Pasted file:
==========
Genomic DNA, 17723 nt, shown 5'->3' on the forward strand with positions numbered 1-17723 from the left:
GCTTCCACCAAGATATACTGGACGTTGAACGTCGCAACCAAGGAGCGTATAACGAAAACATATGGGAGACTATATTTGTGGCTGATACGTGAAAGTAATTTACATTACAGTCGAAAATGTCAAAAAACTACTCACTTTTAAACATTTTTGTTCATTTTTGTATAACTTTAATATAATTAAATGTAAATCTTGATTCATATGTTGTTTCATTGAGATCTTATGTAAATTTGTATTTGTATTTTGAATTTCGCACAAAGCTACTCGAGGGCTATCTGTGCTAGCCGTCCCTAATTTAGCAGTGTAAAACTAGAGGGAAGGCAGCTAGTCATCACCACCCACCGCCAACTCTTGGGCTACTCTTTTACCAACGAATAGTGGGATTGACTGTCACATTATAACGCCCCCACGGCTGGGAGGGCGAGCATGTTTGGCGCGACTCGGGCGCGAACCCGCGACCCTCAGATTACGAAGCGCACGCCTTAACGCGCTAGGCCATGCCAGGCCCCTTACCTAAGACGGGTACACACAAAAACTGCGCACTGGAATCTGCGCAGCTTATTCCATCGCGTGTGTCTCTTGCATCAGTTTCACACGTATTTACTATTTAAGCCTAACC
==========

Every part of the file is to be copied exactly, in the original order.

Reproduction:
Genomic DNA, 17723 nt, shown 5'->3' on the forward strand with positions numbered 1-17723 from the left:
GCTTCCACCAAGATATACTGGACGTTGAACGTCGCAACCAAGGAGCGTATAACGAAAACATATGGGAGACTATATTTGTGGCTGATACGTGAAAGTAATTTACATTACAGTCGAAAATGTCAAAAAACTACTCACTTTTAAACATTTTTGTTCATTTTTGTATAACTTTAATATAATTAAATGTAAATCTTGATTCATATGTTGTTTCATTGAGATCTTATGTAAATTTGTATTTGTATTTTGAATTTCGCACAAAGCTACTCGAGGGCTATCTGTGCTAGCCGTCCCTAATTTAGCAGTGTAAAACTAGAGGGAAGGCAGCTAGTCATCACCACCCACCGCCAACTCTTGGGCTACTCTTTTACCAACGAATAGTGGGATTGACTGTCACATTATAACGCCCCCACGGCTGGGAGGGCGAGCATGTTTGGCGCGACTCGGGCGCGAACCCGCGACCCTCAGATTACGAAGCGCACGCCTTAACGCGCTAGGCCATGCCAGGCCCCTTACCTAAGACGGGTACACACAAAAACTGCGCACTGGAATCTGCGCAGCTTATTCCATCGCGTGTGTCTCTTGCATCAGTTTCACACGTATTTACTATTTAAGCCTAACC